Seminar, Film Screening: “The Choice is Ours” 

The Politics and Gender in East Asia Research Project held a film screening on the Japanese Constitution, The Choice is Ours: What is the Future of the Japanese Constitution, followed by a discussion with director Hisako Matsui, and a special guest, pundit, and former diplomat, Mr. Ukeru Magosaki.

After the film screening, Prof. Ki-young Shin (Ochanomizu University IGS) shared her comments, and together with Ms. Matsui, Mr. Magosaki and the attendees, engaged in a discussion about the political situation in Japan, particularly the younger generation’s apathy toward constitutional reform. Hiroaki Itai (Ochanomizu University IGS) served as the moderator.

Prof. Ki-young Shin pointed out that discussion of constitutional reform has been focused almost entirely on the issue of national security and Article 9, but the proposed constitutional reforms are not limited to Article 9—they also include articles 13 and 24 that address individuals and families. The Choice is Ours: What is the Future of the Japanese Constitution focuses on how people understand and benefit from the constitutional provisions that underpin the inviolate rights of the individual. Most of all, it is regarded for the way it lifts up the voices of many diverse women.

Director Matsui mentioned how she held a similar screening of the film in Seoul, South Korea in February, and described a marked difference in political intensity when comparing young people from South Korea and Japan. Even though the film is solely concerned with constitutional reform in Japan, many of the young people in the Korean audience took the issue seriously, leading to a lively discussion later. Meanwhile, in Japan, despite holding screenings all across the country, the attendees were almost exclusively middle-aged. The disinterest of the younger generation was notable.

The retired diplomat, Mr. Magosaki, spoke about Japan’s national security and constitution, particularly with respect to the situation with North Korea and Article 9. The current Abe administration seeks to use the North Korean crisis as the reason behind seeking constitutional revision, and changes to the nation’s electoral system to enable such reform, but revising Article 9 will not make the North Korean crisis go away. This, he said, is because a diplomatic problem cannot be resolved by revising the constitution.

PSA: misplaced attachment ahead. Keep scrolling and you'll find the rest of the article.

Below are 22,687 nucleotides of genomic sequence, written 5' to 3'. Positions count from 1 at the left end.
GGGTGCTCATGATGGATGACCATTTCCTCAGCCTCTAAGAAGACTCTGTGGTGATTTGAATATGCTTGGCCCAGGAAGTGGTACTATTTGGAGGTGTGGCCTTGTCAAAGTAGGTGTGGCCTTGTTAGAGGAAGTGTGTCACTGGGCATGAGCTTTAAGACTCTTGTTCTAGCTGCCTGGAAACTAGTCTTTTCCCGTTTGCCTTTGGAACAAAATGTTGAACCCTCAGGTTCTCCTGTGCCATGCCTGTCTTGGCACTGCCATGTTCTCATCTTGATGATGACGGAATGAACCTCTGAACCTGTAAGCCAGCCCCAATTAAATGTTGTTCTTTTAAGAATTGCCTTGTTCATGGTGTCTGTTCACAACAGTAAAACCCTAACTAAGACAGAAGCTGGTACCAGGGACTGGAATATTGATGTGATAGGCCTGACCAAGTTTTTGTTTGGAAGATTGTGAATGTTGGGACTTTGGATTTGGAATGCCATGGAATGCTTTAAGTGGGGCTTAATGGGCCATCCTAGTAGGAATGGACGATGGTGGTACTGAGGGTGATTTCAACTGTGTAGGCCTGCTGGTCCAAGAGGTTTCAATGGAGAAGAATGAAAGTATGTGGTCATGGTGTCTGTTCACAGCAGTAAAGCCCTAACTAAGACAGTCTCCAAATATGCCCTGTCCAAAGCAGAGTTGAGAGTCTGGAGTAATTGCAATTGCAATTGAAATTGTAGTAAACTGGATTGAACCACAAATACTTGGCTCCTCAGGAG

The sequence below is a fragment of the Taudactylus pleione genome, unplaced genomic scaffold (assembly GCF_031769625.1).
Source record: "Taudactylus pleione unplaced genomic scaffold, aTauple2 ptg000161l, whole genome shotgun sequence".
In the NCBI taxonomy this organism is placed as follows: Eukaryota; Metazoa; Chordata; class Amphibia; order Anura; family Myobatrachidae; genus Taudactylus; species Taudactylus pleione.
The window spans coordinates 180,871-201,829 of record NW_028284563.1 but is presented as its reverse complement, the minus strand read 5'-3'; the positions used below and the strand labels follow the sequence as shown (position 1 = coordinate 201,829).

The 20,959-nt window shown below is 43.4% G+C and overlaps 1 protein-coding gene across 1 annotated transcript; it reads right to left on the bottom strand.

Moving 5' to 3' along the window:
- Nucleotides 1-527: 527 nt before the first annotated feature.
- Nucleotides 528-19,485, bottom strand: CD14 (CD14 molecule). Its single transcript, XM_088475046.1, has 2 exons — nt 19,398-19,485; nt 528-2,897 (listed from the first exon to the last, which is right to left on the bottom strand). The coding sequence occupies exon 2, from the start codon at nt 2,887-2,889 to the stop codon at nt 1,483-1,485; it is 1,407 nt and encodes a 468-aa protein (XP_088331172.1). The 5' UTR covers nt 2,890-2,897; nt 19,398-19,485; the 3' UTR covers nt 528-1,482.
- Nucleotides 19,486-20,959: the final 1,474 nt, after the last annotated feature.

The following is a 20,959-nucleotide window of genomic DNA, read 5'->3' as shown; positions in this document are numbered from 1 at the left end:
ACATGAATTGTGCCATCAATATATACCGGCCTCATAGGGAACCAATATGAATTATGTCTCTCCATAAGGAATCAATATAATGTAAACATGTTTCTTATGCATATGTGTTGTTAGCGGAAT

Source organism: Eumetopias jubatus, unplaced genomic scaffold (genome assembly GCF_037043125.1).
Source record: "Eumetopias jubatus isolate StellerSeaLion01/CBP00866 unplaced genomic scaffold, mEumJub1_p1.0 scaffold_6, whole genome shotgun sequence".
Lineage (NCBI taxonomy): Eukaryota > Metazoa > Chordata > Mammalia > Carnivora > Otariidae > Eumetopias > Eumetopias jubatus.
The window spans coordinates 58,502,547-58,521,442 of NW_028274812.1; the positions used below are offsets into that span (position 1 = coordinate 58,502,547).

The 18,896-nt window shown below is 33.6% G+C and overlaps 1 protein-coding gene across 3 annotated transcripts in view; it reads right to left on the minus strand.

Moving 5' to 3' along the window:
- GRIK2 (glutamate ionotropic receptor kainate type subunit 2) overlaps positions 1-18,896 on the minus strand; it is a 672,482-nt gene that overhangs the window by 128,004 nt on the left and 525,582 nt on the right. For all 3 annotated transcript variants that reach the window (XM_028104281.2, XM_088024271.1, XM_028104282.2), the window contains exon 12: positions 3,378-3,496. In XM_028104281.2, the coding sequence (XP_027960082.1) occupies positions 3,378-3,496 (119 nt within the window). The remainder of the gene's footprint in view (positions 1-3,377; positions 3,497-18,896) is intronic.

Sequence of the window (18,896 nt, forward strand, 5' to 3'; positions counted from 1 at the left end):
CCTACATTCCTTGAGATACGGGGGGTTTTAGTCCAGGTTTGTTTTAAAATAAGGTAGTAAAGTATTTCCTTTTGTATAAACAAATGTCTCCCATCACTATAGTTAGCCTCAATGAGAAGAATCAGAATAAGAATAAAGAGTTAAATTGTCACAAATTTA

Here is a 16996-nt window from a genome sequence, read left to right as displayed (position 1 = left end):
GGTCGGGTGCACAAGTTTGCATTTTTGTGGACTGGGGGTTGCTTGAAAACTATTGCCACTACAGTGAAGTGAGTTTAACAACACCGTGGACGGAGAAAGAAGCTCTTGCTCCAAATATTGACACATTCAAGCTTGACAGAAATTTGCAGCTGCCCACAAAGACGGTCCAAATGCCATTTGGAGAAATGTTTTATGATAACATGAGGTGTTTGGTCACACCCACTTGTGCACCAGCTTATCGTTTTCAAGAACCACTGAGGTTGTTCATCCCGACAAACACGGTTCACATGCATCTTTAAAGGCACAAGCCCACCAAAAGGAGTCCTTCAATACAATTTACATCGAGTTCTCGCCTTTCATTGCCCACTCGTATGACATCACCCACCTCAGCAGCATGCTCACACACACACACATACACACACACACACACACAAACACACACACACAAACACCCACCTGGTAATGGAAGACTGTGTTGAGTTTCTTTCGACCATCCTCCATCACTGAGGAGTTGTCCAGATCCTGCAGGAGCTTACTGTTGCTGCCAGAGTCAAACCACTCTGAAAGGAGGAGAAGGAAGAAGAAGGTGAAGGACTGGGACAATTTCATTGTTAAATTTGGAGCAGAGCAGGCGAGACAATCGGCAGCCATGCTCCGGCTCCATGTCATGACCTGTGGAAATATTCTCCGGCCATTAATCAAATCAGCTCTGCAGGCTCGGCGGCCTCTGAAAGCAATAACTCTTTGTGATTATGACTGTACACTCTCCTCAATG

The discussion kept going as the attendees were asked to speak. At the request of Ms. Matsui, who asked for the youth to share their opinions, a young woman shared her frank impression of the film. Everything depicted in the film was new information to her, she said. It was one surprise after another, leaving her feeling so overwhelmed that she could not think about the constitution and civil rights. The film, she said, left her in a state of confusion. Next, an attendee from China shared her opinion that revision of Japan’s constitution would likely lead to instability in the Asia region.

One middle-aged attendee asked that in the current crisis of Japan’s political situation, what should be done to get the youth, in particular, more interested in the constitutional problem. In response, Matsui stated that her motivation for making the film was a desire for people, as individuals, to reflect personally on the subject of constitutional reform. Matsui suggested that the attendees should hold their own screenings of The Choice is Ours: What is the Future of the Japanese Constitution as one way of getting people to think about constitutional reform.

Due to the topical nature of the film’s theme, the screening was followed by heated discussions, and the seminar proved to be a call for action for younger viewers in the audience.